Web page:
Iowa Football

Iowa offensive line: 'It's all on us pretty much'

It's not 'pretty much,' the Hawkeyes go into Purdue desperately needing to keep their quarterback off the ground

Oct 12, 2019; Iowa City, IA, USA; Penn State Nittany Lions defensive end Yetur Gross-Matos (99) attempts to block the pass of Iowa Hawkeyes quarterback Nate Stanley (4) during the fourth quarter at Kinnick Stadium. Mandatory Credit: Jeffrey Becker-USA TODAY Sports
Oct 12, 2019; Iowa City, IA, USA; Penn State Nittany Lions defensive end Yetur Gross-Matos (99) attempts to block the pass of Iowa Hawkeyes quarterback Nate Stanley (4) during the fourth quarter at Kinnick Stadium. Mandatory Credit: Jeffrey Becker-USA TODAY Sports

IOWA CITY — Kirk Ferentz took nearly a dozen questions Tuesday on Iowa’s offensive line. The session was all over the map, and the answer is never going to be in the words.

There was a question about sophomore Kyler Schott, a walk-on who won a guard spot after a nice performance in the opener. He’s out until after the bye week (Nov. 2) with a foot injury.

Question on sophomore Mark Kallenberger, who played tackle/guard during camp and last Saturday made his first start at guard. Ferentz said Kallenberger held up. Redshirt freshman Cody Ince saw 18 snaps in rotation with Landan Paulsen. True freshman guard Justin Britt (6-5, 290) showed up on the depth chart this week. Ferentz said expect to see him at some point. The Indianapolis, Ind., native is not redshirting.

Is there disappointment? Pass protection? Can you protect a QB if you can’t run the ball? Physical issues? Does Ferentz spend time with the O-line in practice? Does Iowa have too many O-linemen in development and not enough ready to play?

It was the kind of day you’d expect after 26 offensive drives of Big Ten football without a touchdown.

“If we don’t protect, that’s going to be a problem any week of the season,” Ferentz said Tuesday. “It can happen this week, then be fine for a couple weeks. That’s how football is sometimes. Your opponent, whatever it may be, schemes.

“If we’re not protecting the quarterback, it’s going to be tough to operate the way we want to operate. That’s certainly paramount. Just like running the football better, that’s paramount on the list.”

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The No. 23 Hawkeyes (4-2, 1-2 Big Ten) do get a week off from Big Ten blue bloods. After suffering one-score losses to Michigan and Penn State, Iowa plays host to Purdue (2-4, 1-2) Saturday at Kinnick Stadium.

Ferentz is right, though. It can happen this week. After two weeks that included 10 sacks, six QB hits and 15 QB hurries, the Iowa O-line is going to have to show the Big Ten and beyond that it can do this.

“It’s on all of us pretty much,” offensive tackle Alaric Jackson said. “It’s not all one guy’s fault. We’re not hanging heads on anyone. We’re together as a group.”

Let’s check the oil.

— Personnel-wise, Britt’s move is the news.

During recruitment, Britt caught Ferentz’s attention with his eye for detail and depth of knowledge about offensive line. His football IQ has gotten him into three games this fall. When — and it’s likely “when” — Britt plays two more games, the redshirt will go away.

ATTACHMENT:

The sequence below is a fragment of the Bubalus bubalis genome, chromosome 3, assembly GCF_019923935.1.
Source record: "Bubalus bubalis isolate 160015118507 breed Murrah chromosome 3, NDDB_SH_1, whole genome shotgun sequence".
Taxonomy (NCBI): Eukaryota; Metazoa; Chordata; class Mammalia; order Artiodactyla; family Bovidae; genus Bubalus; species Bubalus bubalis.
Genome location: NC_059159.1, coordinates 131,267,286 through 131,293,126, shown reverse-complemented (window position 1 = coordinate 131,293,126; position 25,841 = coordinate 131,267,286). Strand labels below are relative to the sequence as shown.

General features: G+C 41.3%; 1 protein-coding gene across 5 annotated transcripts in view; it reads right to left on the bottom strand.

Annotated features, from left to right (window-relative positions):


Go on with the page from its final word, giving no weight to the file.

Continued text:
“He was saying some things that I don’t think some of our third-year guys could spit at me,” Ferentz said when Britt signed last December. “That was impressive, and he clearly has been well-coached and thinks about it a little bit, which anything you do you’ve got to think about and give it thought.”

Kallenberger’s entry might be permanent. This is his second start at right guard. Left guard was a trouble spot last week. Maybe senior Levi Paulsen gets a look after being withheld from O-line play last week. Ferentz announced officially Tuesday that guard Cole Banwart will miss the season with a knee injury.

“I think we’re keeping an open mind for everybody,” Ferentz said. “ ... It’s an open door right now. Opportunity for any one of the guys to jump up there, practice well this week. We’ll base it off what we see this week in practice.”

— You had to notice quarterback Nate Stanley’s demeanor on Saturday night. What you saw was a face of calm. He took a ton of hits, including a helmet to the face mask/jaw area. He never freaked out, never pointed fingers.

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He took it like a batter getting hit in the ribs by a fastball. Can’t rub it, that’s an unwritten rule.

“I know what every single one of my teammates has invested,” said Stanley, who had four picks and one TD pass the last two weeks. “I know in those moments my teammates are counting on me. I have to do everything in my power to perform on the field.”

In addition to being asked how much extra time he would spend with the O-line this week, Ferentz was asked about how Stanley kept his composure while enduring the punishment. A snapshot of that was Stanley jogging to the locker room at halftime while trying to hold a bandage on his elbow.

“I’ve never been around a good quarterback who wasn’t physically tough and mentally tough, no matter what kind of style you are, what your skill set may be,” Ferentz said. “Those two characteristics, to be a good quarterback, you have to have that. He certainly possesses that. He has since he’s been here.”

Comments: (319) 398-8256; marc.morehouse@thegazette.com

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